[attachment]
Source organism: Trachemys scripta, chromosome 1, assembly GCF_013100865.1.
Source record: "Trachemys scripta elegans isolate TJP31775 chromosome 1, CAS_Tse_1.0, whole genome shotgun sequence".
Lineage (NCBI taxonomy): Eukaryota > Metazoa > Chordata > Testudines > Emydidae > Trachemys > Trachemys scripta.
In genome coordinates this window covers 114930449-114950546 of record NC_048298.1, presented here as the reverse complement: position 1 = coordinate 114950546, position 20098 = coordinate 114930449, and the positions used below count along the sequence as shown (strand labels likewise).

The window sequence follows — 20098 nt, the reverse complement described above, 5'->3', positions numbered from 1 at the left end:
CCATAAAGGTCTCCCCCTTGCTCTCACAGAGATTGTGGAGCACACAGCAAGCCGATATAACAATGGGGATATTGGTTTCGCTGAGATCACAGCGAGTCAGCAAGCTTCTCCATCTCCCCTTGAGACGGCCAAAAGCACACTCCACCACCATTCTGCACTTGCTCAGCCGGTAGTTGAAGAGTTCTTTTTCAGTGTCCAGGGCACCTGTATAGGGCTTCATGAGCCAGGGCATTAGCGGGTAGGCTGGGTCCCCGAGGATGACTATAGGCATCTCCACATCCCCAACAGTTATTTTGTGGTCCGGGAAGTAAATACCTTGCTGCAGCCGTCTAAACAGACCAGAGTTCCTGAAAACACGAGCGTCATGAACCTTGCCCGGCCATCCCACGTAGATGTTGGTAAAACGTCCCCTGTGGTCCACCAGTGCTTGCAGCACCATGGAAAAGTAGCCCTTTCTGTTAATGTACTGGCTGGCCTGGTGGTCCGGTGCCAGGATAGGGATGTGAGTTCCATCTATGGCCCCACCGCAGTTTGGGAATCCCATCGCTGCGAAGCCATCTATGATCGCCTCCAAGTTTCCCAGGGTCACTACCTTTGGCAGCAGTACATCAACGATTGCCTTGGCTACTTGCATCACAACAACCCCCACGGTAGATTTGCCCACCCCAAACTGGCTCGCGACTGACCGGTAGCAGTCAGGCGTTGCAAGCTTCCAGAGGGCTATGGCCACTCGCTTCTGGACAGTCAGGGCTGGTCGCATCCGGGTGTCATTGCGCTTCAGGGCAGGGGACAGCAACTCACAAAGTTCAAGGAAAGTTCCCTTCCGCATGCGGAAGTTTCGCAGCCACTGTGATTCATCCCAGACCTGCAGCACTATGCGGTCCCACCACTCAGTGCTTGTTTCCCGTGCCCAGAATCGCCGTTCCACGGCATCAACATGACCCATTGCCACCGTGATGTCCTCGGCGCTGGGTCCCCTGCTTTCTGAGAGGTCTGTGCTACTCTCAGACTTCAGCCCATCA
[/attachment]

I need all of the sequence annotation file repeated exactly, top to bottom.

Source organism: Trachemys scripta, chromosome 1, assembly GCF_013100865.1.
Source record: "Trachemys scripta elegans isolate TJP31775 chromosome 1, CAS_Tse_1.0, whole genome shotgun sequence".
Lineage (NCBI taxonomy): Eukaryota > Metazoa > Chordata > Testudines > Emydidae > Trachemys > Trachemys scripta.
In genome coordinates this window covers 114930449-114950546 of record NC_048298.1, presented here as the reverse complement: position 1 = coordinate 114950546, position 20098 = coordinate 114930449, and the positions used below count along the sequence as shown (strand labels likewise).

The window sequence follows — 20098 nt, the reverse complement described above, 5'->3', positions numbered from 1 at the left end:
CCATAAAGGTCTCCCCCTTGCTCTCACAGAGATTGTGGAGCACACAGCAAGCCGATATAACAATGGGGATATTGGTTTCGCTGAGATCACAGCGAGTCAGCAAGCTTCTCCATCTCCCCTTGAGACGGCCAAAAGCACACTCCACCACCATTCTGCACTTGCTCAGCCGGTAGTTGAAGAGTTCTTTTTCAGTGTCCAGGGCACCTGTATAGGGCTTCATGAGCCAGGGCATTAGCGGGTAGGCTGGGTCCCCGAGGATGACTATAGGCATCTCCACATCCCCAACAGTTATTTTGTGGTCCGGGAAGTAAATACCTTGCTGCAGCCGTCTAAACAGACCAGAGTTCCTGAAAACACGAGCGTCATGAACCTTGCCCGGCCATCCCACGTAGATGTTGGTAAAACGTCCCCTGTGGTCCACCAGTGCTTGCAGCACCATGGAAAAGTAGCCCTTTCTGTTAATGTACTGGCTGGCCTGGTGGTCCGGTGCCAGGATAGGGATGTGAGTTCCATCTATGGCCCCACCGCAGTTTGGGAATCCCATCGCTGCGAAGCCATCTATGATCGCCTCCAAGTTTCCCAGGGTCACTACCTTTGGCAGCAGTACATCAACGATTGCCTTGGCTACTTGCATCACAACAACCCCCACGGTAGATTTGCCCACCCCAAACTGGCTCGCGACTGACCGGTAGCAGTCAGGCGTTGCAAGCTTCCAGAGGGCTATGGCCACTCGCTTCTGGACAGTCAGGGCTGGTCGCATCCGGGTGTCATTGCGCTTCAGGGCAGGGGACAGCAACTCACAAAGTTCAAGGAAAGTTCCCTTCCGCATGCGGAAGTTTCGCAGCCACTGTGATTCATCCCAGACCTGCAGCACTATGCGGTCCCACCACTCAGTGCTTGTTTCCCGTGCCCAGAATCGCCGTTCCACGGCATCAACATGACCCATTGCCACCGTGATGTCCTCGGCGCTGGGTCCCCTGCTTTCTGAGAGGTCTGTGCTACTCTCAGACTTCAGCCCATCA